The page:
Arrow-right Camera
The Spokesman-Review Newspaper

The Spokesman-Review Newspaper The Spokesman-Review

Spokane, Washington  Est. May 19, 1883
Cloudy 40° Cloudy
News >  Spokane

County wants to trim Planning Commission

The panel charged with helping shape growth and development across Spokane County likely will be getting smaller.

Spokane County commissioners want to trim the seven-member Planning Commission to five, citing reduced workload after Spokane Valley incorporated as its own city. Critics, however, say the move has more to do with politics than with workload.

Two proposals for reorganizing the county Planning Commission, both of which would reduce the size of the panel, will be considered Tuesday by county commissioners.

“I think the county commissioners want to revamp everything and reduce citizen input. Their backgrounds are very similar, they’re pro-development,” said Planning Commission Chairwoman Lindell Haggin, who was appointed to the panel by former county Commissioner John Roskelley. “They want to streamline things so development can happen.”

Building and Planning Department Director Jim Manson recommended downsizing the commission because with the county’s Comprehensive Plan completed and Spokane Valley incorporation there’s less for the commission to do.

The two downsizing options under consideration are either to allow the reduction to occur naturally through attrition at the end of the year or terminate the panel now and start fresh with a smaller panel consisting of new appointees.

“Politically it would be nice if you disbanded the seven-member and established a five-member. That gives the board the chance to appoint their own members,” said Manson.

Right now the commission still includes three people appointed by former Commissioners Roskelley and Kate McCaslin.

“I think quite honestly the fundamental question is function and that we have a plan commission that is responsive and is going to give us objective and well-thought-out input,” said County Commissioner Mark Richard, who added that he has concerns about the Planning Commission’s ability to do that right now.

In particular he objected to Haggin appearing before the board as a neighborhood activist to speak out against some development projects at the same time she is supposed to be reviewing development proposals on the Planning Commission.

“It’s what I believe is crossing the line,” said Richard. “That’s something that needs to be fixed.”

He added that he’s not sure waiting until the end of the year is the best solution.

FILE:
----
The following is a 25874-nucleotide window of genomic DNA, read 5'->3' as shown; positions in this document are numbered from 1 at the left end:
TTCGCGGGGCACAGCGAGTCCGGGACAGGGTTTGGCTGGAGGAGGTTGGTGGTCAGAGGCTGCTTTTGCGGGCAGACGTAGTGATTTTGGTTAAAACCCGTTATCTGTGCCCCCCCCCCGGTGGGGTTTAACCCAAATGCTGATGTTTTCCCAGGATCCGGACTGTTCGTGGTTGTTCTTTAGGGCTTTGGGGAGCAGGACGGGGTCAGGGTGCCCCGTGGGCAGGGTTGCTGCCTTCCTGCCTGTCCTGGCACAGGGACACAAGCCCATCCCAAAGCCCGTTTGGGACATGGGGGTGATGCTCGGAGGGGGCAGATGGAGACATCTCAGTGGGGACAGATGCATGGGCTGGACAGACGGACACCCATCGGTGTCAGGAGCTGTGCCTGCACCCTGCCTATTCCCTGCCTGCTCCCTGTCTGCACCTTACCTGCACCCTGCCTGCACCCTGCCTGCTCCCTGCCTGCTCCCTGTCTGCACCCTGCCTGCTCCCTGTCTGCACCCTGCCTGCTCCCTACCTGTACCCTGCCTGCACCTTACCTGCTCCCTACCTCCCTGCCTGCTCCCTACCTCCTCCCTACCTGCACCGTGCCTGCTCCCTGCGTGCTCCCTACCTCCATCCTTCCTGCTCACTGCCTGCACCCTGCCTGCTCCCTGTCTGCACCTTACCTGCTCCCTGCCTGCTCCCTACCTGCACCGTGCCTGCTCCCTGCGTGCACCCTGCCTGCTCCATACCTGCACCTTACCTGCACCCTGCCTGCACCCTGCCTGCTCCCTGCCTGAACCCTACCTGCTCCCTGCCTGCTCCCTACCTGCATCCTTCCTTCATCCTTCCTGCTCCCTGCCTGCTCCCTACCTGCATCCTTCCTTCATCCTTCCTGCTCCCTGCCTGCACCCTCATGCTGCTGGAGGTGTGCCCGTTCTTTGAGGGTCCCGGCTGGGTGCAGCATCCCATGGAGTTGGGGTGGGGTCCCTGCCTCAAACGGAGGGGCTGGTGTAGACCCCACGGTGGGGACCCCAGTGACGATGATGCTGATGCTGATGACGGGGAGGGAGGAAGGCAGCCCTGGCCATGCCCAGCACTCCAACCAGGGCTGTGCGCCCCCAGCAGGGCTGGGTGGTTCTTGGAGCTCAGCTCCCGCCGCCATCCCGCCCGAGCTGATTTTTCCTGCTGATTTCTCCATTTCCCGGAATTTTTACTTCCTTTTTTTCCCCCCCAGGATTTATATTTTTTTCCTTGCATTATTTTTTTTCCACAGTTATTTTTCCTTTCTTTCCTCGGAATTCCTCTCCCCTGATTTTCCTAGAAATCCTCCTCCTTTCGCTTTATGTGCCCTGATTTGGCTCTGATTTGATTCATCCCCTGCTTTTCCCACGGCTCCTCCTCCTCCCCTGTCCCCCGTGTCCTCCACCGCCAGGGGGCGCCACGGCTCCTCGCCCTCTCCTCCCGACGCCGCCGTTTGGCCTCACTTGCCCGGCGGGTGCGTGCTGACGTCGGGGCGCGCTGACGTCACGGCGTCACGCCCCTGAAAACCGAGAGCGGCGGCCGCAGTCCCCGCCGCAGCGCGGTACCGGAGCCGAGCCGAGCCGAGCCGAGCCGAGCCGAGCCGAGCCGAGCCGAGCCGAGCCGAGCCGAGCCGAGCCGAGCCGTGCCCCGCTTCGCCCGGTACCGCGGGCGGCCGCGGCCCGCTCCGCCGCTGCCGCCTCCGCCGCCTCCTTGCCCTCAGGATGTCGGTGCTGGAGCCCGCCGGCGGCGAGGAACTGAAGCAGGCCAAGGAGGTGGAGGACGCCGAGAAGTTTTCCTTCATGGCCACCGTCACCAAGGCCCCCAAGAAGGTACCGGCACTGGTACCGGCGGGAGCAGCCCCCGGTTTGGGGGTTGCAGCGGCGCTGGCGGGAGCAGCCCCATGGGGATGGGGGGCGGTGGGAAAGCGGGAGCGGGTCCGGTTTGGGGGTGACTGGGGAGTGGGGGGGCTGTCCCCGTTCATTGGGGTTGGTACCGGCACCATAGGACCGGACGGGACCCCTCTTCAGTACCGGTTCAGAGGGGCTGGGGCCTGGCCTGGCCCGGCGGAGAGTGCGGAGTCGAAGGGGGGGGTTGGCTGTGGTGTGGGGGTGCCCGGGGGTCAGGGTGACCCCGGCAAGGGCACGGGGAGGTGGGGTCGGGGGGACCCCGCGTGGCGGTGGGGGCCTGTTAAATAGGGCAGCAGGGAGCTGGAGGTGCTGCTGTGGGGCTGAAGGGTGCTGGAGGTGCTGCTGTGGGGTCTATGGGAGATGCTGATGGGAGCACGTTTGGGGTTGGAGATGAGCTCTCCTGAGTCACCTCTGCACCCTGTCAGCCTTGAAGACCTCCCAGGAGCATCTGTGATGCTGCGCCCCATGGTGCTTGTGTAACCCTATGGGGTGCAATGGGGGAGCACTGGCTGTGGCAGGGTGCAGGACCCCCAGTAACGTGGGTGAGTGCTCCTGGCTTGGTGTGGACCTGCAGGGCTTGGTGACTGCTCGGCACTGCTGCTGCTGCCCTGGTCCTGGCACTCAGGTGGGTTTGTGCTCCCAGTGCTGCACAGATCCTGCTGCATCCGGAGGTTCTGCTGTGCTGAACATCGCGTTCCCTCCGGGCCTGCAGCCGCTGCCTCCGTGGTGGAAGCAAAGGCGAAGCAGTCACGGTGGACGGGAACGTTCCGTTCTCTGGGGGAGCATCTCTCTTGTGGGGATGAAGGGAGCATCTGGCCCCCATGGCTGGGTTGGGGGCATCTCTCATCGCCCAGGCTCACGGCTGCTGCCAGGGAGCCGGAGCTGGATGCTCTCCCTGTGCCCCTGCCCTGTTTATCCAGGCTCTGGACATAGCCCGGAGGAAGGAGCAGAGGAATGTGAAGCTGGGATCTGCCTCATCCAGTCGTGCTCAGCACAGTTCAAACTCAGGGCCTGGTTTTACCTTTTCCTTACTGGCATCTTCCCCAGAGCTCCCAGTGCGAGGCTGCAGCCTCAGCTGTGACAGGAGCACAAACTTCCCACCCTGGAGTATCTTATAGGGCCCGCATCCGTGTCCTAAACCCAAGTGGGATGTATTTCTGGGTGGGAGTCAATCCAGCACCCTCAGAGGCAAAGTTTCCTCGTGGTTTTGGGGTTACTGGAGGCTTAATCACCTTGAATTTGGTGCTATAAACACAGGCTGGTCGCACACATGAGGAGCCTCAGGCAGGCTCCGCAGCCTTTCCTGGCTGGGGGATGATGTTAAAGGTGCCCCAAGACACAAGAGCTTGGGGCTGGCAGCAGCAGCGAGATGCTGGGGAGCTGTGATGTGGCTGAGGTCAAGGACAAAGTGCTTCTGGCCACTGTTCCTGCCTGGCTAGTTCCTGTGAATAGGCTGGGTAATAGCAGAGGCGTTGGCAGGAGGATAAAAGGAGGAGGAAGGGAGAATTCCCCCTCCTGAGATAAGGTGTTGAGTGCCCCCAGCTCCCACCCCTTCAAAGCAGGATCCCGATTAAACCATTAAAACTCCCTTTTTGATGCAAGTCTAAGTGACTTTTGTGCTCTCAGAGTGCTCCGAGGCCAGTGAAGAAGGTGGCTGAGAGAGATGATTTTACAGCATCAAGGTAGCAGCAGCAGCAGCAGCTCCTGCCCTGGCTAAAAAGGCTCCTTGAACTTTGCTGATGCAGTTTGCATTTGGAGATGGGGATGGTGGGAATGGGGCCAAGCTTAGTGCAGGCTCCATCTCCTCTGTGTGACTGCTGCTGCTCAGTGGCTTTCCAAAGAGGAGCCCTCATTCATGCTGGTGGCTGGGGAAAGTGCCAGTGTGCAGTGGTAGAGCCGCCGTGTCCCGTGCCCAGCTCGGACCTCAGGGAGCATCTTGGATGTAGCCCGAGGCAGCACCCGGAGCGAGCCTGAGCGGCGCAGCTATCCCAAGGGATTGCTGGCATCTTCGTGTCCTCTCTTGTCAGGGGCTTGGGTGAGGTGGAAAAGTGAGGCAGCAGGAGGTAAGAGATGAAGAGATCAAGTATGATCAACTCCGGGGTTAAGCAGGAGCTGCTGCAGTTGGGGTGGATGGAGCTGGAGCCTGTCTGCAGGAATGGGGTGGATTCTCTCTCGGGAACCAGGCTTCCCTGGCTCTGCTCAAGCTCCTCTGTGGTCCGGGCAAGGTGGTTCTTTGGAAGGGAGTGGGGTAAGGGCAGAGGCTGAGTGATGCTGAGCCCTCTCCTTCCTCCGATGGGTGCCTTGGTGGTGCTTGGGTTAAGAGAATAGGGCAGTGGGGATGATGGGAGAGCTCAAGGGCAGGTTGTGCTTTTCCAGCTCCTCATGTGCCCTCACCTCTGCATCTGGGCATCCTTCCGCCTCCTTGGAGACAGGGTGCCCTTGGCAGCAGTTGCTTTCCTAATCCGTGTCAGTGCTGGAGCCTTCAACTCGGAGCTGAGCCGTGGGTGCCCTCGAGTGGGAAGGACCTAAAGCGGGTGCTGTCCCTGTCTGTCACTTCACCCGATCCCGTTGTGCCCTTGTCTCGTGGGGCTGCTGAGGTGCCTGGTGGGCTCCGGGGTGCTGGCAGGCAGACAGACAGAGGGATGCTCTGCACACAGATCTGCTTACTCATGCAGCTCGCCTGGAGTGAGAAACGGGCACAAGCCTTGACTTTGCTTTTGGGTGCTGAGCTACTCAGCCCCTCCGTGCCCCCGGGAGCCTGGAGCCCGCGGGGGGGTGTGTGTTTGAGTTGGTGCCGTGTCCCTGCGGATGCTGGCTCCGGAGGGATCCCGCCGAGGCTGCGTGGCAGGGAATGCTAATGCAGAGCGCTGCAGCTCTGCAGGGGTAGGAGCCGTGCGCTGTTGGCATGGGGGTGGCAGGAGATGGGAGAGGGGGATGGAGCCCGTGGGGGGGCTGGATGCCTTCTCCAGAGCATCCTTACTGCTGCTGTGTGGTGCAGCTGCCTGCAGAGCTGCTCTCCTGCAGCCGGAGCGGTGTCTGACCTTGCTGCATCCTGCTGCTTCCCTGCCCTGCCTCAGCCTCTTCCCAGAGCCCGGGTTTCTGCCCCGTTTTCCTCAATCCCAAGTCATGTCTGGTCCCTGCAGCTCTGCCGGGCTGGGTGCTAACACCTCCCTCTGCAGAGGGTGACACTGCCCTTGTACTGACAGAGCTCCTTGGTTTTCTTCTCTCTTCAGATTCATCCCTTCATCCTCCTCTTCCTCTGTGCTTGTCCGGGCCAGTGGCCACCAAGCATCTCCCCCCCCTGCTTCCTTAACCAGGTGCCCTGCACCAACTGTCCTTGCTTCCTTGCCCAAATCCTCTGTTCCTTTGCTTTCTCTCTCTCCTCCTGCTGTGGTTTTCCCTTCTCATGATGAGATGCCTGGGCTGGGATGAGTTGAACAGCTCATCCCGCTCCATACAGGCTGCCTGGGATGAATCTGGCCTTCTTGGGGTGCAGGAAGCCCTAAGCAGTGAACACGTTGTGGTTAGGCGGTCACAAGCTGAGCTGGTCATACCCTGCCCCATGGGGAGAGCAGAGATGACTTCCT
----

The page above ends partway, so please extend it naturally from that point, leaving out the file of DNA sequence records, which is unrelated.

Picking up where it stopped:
“The way that I look at these appointments is, first and foremost are we going to find somebody who can be objective in their review of the information? Second, can they look at things with an open mind? And the third criteria I look at, is it someone who can be reflective of the majority of the community?” said County Commissioner Todd Mielke.

Turnover and the fresh ideas that come with it are a good thing when it comes to county boards and commissions, Mielke added.

“For them to say we’re trying to intentionally dump a bunch of people, that’s not it,” he said.

Besides, there just isn’t enough Planning Commission work for seven people, and reducing the size of the group will make it easier for them to make quorum, said Manson.

“I have to agree with him,” said County Commissioner Phil Harris. “Their job has diminished.”

Spokane Valley incorporation reduced the population the Planning Commission is responsible for by 42 percent, Manson said. And the county has completed its comprehensive plan and just updated its development regulations.

Planning Commission member Bev Keating laughed out loud at the idea that there isn’t enough work to warrant a seven-member commission.

The group still needs to complete the county’s design review ordinance, review any comprehensive plan amendments and finish a new shoreline study, said Keating, who was appointed by Harris. Then there are the other committees Planning Commission members sit on to participate in discussions about wastewater, shoreline management and economic development.

And a scheduled five-year update of the comprehensive plan is just around the corner.

“With the five-year update, there is a whole lot of work the planning commission needs to be doing,” Keating said.

Haggin agreed: “I think for the size of Spokane County, seven members is minimal.”

As for the accusations that county commissioners are trying to fill the Planning Commission with their own appointees, Harris said that would happen anyway as members’ terms ended.

“When people elected me, they elected me for what I stood for,” Harris said. “The people want me to appoint people who think and believe in the thoughts I have.”

The Spokesman-Review Newspaper

Local journalism is essential.

Give directly to The Spokesman-Review's Northwest Passages community forums series -- which helps to offset the costs of several reporter and editor positions at the newspaper -- by using the easy options below. Gifts processed in this system are not tax deductible, but are predominately used to help meet the local financial requirements needed to receive national matching-grant funds.

Active Person

Subscribe now to get breaking news alerts in your email inbox

Get breaking news delivered to your inbox as it happens.